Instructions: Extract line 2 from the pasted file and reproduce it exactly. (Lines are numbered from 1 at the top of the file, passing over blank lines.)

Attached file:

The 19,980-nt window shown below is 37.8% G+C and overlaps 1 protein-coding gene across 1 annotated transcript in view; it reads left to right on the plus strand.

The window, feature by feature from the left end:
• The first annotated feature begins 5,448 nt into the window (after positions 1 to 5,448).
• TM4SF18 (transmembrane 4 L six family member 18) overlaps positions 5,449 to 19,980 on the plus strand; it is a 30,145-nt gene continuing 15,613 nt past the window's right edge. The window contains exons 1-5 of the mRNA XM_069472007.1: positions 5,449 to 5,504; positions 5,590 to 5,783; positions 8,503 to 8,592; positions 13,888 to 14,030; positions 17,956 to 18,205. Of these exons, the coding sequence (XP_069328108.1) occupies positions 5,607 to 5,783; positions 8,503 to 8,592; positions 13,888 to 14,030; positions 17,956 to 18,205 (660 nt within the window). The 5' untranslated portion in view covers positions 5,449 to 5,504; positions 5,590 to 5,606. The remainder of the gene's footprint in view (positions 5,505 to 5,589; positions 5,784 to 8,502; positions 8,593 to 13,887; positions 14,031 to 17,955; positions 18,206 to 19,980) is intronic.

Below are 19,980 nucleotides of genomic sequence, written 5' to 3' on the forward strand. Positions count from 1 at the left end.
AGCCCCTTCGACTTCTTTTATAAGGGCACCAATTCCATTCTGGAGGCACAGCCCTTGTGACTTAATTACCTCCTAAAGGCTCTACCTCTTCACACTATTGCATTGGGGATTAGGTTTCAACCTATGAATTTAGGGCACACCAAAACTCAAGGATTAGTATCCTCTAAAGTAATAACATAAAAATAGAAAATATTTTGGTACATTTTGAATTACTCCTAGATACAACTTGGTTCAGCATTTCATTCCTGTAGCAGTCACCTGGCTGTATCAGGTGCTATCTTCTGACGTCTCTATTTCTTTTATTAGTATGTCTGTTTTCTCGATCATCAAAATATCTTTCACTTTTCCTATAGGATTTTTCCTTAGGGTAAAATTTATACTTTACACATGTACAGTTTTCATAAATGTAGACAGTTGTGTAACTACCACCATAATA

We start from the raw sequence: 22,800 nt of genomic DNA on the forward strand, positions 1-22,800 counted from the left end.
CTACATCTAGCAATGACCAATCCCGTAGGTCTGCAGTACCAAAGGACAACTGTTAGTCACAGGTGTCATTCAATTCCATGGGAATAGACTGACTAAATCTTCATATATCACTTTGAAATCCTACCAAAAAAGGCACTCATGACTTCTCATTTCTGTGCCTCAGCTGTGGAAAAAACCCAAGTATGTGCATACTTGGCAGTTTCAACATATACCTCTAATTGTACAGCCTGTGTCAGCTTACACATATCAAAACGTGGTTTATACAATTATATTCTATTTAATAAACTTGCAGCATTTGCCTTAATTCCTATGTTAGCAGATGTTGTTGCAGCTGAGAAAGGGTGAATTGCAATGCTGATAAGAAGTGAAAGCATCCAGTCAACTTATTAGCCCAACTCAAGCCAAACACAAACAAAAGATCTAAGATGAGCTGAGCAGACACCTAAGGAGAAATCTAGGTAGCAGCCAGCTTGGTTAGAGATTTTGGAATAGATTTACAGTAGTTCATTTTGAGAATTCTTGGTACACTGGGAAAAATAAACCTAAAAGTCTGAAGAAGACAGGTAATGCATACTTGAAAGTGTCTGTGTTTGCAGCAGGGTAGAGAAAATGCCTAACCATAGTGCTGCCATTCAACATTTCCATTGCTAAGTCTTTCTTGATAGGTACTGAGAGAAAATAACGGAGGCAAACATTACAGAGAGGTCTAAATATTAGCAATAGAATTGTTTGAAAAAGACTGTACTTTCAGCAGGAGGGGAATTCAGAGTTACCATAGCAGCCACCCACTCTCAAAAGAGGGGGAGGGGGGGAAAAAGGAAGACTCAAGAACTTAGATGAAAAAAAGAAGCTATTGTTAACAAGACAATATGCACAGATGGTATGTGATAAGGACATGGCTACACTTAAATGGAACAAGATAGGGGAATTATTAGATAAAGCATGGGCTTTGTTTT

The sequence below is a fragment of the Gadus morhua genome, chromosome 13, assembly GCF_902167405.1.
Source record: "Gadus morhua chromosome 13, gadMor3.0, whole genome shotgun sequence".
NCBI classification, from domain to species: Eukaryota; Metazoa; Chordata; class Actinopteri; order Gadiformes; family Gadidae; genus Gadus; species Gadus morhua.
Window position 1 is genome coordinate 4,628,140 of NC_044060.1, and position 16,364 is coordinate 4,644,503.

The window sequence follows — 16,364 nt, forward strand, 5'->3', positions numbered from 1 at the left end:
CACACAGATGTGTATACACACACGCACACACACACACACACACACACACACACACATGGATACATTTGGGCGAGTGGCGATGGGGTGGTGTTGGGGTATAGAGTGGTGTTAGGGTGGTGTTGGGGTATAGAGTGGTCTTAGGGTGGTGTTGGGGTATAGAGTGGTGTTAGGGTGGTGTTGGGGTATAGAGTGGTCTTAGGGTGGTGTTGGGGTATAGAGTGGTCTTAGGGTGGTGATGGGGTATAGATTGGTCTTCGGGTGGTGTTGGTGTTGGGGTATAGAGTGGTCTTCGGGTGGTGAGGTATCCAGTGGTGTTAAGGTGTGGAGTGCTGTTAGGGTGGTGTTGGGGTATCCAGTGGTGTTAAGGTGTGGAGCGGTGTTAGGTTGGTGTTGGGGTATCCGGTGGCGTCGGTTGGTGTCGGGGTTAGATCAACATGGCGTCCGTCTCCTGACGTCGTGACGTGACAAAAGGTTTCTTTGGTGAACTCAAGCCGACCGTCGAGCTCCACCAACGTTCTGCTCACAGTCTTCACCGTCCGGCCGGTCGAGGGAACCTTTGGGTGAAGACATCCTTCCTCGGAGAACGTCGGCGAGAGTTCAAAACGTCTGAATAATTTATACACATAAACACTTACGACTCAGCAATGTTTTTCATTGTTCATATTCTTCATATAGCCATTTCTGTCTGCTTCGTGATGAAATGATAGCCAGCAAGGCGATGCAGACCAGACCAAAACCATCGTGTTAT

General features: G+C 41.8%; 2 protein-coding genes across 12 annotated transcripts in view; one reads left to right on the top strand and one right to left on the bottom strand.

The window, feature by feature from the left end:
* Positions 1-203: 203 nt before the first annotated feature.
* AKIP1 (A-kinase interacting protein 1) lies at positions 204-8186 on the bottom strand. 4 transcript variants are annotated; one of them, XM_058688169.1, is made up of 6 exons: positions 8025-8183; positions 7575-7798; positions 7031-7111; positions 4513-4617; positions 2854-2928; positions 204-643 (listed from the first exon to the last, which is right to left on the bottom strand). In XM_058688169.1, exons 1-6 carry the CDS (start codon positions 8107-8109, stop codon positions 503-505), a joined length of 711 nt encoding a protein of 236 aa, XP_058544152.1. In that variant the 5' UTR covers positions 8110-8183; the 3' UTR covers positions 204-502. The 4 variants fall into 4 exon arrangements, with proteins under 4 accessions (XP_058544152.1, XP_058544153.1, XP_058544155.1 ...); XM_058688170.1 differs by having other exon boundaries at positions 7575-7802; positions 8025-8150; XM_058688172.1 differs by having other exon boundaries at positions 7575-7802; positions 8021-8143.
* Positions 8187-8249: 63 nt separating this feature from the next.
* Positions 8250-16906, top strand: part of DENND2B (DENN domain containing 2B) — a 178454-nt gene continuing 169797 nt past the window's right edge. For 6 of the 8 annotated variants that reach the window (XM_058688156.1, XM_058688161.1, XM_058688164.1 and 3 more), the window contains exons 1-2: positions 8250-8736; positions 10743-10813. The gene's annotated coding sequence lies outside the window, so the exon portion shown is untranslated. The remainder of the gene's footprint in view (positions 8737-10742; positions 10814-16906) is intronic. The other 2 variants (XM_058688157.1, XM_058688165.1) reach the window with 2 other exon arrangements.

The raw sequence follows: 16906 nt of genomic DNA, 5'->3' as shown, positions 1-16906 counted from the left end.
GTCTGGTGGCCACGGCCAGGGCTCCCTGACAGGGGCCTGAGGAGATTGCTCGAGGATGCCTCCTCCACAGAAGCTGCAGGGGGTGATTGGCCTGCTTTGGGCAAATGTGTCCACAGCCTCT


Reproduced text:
The window, feature by feature from the left end: